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Wednesday, Oct 05, 2022

‘One country, two systems’ in Hong Kong a success, Beijing says in Taiwan paper

‘One country, two systems’ in Hong Kong a success, Beijing says in Taiwan paper

Beijing’s white paper on ‘Taiwan Question’ also accuses political forces on island of misrepresenting and distorting the guiding principle.

Beijing has reaffirmed its pledge to achieve peaceful reunification with Taiwan and to adopt “one country, two systems” as a guiding principle, crediting its implementation in Hong Kong as a “resounding success”.

A white paper titled “The Taiwan Question and China’s Reunification in the New Era”, published by the State Council’s Taiwan Affairs Office and Information Office on Wednesday, accused political forces on the self-ruled island of misrepresenting and distorting the principle.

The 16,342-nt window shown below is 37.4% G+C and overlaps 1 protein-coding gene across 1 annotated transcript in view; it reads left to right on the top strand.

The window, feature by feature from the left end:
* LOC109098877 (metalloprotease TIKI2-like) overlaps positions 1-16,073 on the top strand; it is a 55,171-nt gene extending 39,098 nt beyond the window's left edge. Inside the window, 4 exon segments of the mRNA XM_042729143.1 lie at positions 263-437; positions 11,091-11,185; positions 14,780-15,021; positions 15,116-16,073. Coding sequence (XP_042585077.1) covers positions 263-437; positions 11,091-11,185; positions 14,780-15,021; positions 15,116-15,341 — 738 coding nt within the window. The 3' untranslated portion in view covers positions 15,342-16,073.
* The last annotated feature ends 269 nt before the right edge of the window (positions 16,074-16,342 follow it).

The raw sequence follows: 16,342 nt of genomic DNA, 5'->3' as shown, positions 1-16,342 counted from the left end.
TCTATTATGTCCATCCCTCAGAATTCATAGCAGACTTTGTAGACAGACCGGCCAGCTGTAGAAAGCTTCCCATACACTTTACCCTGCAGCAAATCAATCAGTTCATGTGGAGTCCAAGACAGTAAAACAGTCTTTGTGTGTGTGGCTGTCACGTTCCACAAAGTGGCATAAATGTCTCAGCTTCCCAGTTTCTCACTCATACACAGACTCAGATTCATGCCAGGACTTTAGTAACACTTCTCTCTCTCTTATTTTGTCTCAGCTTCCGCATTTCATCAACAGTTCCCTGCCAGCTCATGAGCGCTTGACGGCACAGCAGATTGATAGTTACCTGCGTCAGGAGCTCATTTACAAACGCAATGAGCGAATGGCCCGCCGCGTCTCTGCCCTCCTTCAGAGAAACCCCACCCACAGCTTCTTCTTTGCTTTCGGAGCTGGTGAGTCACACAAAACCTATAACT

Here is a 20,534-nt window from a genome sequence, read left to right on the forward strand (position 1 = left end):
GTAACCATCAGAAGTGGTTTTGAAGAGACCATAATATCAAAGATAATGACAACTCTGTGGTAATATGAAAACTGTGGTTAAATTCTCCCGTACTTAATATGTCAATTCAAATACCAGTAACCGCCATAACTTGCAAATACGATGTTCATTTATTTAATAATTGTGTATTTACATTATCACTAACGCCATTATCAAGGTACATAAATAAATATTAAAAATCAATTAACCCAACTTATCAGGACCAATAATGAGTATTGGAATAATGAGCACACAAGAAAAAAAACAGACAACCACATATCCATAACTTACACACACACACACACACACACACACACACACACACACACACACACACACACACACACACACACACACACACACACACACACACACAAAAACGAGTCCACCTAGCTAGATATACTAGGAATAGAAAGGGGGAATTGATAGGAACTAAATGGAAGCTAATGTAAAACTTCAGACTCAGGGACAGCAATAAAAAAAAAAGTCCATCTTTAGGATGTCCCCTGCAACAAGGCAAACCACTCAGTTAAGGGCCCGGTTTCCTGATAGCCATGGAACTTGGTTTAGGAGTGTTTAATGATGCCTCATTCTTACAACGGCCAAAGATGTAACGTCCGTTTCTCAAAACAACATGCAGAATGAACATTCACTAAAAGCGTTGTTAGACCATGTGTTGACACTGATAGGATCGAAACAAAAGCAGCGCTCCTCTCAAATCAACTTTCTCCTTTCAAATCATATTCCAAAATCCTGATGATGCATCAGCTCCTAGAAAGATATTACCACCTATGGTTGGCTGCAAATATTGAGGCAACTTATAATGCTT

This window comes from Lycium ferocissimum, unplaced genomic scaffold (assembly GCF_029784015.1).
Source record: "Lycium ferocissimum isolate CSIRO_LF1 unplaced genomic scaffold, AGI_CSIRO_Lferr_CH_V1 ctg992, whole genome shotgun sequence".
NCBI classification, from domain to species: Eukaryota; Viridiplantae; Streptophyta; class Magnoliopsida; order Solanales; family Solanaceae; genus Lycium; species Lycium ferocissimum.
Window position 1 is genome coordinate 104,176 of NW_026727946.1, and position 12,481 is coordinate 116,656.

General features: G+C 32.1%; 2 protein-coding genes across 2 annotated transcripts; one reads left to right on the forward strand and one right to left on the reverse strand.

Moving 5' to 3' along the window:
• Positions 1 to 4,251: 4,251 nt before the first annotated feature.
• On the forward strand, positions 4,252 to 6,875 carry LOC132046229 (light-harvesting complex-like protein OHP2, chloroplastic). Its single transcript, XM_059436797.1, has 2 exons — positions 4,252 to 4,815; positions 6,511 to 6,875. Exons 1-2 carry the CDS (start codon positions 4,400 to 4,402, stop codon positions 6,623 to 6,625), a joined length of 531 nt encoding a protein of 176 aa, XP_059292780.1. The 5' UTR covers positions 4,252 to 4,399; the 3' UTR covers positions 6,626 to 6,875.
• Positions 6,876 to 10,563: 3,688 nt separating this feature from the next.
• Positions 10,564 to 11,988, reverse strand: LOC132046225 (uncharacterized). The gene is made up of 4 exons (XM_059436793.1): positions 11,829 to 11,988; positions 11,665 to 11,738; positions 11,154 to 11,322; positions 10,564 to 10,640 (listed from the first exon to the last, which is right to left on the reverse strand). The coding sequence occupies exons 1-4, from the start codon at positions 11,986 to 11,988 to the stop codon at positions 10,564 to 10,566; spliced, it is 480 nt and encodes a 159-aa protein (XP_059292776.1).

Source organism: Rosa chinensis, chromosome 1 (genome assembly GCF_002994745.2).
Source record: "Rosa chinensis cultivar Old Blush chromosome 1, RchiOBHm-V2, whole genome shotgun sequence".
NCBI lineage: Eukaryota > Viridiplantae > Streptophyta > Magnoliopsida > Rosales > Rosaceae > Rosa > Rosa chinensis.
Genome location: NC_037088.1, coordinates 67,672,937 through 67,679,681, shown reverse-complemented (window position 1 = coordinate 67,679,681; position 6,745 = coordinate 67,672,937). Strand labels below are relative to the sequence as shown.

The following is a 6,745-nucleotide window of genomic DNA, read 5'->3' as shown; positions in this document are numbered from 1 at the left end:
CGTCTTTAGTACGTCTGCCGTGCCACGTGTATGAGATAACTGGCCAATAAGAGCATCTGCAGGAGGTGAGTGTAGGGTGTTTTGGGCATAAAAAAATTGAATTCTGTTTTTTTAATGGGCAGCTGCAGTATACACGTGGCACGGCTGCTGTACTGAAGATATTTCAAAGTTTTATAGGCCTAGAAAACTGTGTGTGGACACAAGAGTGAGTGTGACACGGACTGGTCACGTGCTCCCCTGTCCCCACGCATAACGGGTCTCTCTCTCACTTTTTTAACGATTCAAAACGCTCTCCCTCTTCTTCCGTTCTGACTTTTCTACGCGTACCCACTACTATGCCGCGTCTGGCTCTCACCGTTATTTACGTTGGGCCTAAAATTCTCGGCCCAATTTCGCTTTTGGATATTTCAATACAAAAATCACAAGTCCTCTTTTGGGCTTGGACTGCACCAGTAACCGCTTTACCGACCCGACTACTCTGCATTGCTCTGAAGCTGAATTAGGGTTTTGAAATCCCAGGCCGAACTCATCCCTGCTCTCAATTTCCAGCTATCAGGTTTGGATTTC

“The Democratic Progressive Party and the authorities under its leadership have done everything possible to target the principle with baseless criticisms, and this has led to misunderstandings about its aims in some quarters of Taiwan,” the paper said, referring to the island’s ruling party.

“The fact is that since Hong Kong and Macau returned to the motherland and were reincorporated into national governance … the practice of one country, two systems has been a resounding success.”

The white paper was released on Wednesday.